Using EEG Alpha States to Understand Learning During Alpha Neurofeedback Training for Chronic Pain

Kajal Patel, James Henshaw, Heather Sutherland, Jason R. Taylor, Alexander J. Casson, Karen Lopez-diaz, Christopher A. Brown, Anthony K. P. Jones, Manoj Sivan, Nelson J. Trujillo-barreto

Research output: Contribution to journalArticlepeer-review


Objective: Alpha-neurofeedback (α-NFB) is a novel therapy which trains individuals to volitionally increase their alpha power to improve pain. Learning during NFB is commonly measured using static parameters such as mean alpha power. Considering the biphasic nature of alpha rhythm (high and low alpha), dynamic parameters describing the time spent by individuals in high alpha state and the pattern of transitioning between states might be more useful. Here, we quantify the changes during α-NFB for chronic pain in terms of dynamic changes in alpha states.

Methods: Four chronic pain and four healthy participants received five NFB sessions designed to increase frontal alpha power. Changes in pain resilience were measured using visual analogue scale (VAS) during repeated cold-pressor tests (CPT). Changes in alpha state static and dynamic parameters such as fractional occupancy (time in high alpha state), dwell time (length of high alpha state) and transition probability (probability of moving from low to high alpha state) were analyzed using Friedman’s Test and correlated with changes in pain scores using Pearson’s correlation.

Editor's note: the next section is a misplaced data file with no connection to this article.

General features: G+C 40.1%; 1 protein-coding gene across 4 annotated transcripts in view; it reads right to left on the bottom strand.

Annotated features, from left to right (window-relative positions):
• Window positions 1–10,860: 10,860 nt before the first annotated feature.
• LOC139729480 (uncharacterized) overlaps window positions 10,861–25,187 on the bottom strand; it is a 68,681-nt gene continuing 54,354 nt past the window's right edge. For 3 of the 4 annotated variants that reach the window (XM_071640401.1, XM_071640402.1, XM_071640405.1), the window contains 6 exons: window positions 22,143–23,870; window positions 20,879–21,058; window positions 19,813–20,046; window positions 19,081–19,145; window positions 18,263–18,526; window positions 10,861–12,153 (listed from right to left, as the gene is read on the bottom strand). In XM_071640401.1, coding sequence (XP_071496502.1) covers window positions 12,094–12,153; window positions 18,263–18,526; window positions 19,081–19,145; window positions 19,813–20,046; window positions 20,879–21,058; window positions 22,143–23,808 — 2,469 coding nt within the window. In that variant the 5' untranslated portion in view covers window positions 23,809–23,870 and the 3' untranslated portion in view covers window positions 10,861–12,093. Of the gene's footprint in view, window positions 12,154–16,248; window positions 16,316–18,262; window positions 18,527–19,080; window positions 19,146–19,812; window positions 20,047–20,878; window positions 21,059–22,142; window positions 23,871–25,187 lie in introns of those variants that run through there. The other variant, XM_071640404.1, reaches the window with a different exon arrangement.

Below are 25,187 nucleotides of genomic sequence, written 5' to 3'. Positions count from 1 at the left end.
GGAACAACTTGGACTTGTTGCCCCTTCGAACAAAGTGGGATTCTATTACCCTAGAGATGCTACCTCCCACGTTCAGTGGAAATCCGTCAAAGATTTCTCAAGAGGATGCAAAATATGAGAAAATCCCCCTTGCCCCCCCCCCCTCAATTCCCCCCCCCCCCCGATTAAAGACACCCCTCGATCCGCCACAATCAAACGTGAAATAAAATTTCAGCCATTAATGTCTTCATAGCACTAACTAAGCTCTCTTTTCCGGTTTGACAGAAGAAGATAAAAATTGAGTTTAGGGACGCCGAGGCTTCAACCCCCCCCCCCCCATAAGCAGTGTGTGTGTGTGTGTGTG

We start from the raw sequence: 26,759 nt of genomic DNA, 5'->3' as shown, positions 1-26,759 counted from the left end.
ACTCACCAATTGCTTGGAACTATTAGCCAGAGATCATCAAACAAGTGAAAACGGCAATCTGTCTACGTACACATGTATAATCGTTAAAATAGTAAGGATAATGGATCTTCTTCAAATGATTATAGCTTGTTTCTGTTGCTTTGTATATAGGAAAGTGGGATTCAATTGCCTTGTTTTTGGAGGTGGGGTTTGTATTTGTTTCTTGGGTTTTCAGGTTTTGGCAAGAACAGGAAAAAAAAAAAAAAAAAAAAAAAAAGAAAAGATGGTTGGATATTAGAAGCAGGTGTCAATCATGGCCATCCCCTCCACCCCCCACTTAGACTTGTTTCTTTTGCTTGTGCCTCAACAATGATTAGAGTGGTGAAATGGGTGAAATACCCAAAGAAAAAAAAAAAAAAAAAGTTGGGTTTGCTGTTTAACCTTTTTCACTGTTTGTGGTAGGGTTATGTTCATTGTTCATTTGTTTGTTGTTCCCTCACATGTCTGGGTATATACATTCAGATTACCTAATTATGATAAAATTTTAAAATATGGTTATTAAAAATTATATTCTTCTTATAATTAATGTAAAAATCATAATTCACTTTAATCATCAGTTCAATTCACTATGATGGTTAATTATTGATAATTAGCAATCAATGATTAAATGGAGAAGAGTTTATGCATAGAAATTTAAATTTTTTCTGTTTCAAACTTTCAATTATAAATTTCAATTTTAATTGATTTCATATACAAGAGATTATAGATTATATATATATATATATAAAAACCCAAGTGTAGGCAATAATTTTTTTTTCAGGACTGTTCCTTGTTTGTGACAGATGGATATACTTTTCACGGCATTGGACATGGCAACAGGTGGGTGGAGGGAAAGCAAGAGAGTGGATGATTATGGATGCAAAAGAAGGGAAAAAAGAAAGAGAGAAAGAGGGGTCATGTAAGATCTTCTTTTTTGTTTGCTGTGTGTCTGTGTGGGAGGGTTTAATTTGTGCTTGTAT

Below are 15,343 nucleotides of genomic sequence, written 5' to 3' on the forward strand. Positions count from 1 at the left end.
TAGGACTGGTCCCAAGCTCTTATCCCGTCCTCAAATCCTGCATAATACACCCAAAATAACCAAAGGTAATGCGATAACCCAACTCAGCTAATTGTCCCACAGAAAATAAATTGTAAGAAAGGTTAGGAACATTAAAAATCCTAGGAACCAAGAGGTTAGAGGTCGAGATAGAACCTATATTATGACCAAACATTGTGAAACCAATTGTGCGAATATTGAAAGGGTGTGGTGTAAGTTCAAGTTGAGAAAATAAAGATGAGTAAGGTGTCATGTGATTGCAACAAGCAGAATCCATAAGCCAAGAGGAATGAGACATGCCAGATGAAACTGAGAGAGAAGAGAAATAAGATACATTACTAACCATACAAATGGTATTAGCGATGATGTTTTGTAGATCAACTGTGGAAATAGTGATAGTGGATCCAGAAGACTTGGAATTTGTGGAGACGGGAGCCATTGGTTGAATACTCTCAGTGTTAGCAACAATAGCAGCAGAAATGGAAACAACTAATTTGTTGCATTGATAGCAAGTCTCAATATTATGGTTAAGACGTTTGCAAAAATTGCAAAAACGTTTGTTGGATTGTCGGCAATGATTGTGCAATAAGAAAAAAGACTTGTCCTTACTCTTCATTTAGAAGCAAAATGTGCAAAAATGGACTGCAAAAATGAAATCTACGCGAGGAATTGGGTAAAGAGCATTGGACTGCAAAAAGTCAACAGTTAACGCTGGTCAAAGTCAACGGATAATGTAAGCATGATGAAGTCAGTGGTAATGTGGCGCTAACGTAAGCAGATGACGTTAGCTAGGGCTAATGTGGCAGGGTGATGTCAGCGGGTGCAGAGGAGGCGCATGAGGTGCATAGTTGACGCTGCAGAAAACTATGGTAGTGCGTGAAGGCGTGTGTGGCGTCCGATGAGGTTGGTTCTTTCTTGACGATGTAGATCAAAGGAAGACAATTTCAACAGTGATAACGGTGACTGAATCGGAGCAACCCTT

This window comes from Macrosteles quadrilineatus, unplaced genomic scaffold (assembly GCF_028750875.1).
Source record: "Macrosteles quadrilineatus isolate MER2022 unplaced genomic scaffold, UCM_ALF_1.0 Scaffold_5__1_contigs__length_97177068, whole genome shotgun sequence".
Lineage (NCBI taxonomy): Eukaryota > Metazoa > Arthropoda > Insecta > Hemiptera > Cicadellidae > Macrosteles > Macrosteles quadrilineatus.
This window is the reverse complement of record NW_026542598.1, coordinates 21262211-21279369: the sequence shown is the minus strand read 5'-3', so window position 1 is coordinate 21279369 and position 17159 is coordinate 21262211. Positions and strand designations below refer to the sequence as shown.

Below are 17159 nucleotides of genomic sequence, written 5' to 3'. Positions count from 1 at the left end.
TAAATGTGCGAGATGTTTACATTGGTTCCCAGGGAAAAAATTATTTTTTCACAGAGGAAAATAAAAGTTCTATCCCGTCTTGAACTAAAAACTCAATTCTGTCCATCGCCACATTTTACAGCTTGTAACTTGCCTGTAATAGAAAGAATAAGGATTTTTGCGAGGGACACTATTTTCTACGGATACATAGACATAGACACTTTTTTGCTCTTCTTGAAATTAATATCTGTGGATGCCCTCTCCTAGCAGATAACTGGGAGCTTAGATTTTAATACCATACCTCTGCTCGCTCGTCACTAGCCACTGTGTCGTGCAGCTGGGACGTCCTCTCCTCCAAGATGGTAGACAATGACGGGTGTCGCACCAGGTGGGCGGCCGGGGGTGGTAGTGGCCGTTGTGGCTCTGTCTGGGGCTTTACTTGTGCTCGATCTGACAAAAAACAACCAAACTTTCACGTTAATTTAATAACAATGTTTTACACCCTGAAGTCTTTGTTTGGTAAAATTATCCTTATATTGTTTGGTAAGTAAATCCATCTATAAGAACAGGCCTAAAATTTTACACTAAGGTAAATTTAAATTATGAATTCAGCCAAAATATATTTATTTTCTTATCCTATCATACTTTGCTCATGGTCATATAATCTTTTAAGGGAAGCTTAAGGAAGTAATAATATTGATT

Results: There was no significant change in mean frontal alpha power during NFB. There was a trend of an increase in fractional occupancy, mean dwell duration and transition probability of high alpha state over the five sessions in chronic pain patients only. Significant correlations were observed between change in pain scores and fractional occupancy (r = −0.45, p = 0.03), mean dwell time (r = -0.48, p = 0.04) and transition probability from a low to high state (r = -0.47, p = 0.03) in chronic pain patients but not in healthy participants.

Conclusion: There is a differential effect between patients and healthy participants in terms of correlation between change in pain scores and alpha state parameters. Parameters providing a more precise description of the alpha power dynamics than the mean may help understand the therapeutic effect of neurofeedback on chronic pain.
Original languageEnglish
JournalFrontiers in Neuroscience
Early online date22 Feb 2021
Publication statusPublished - 22 Feb 2021


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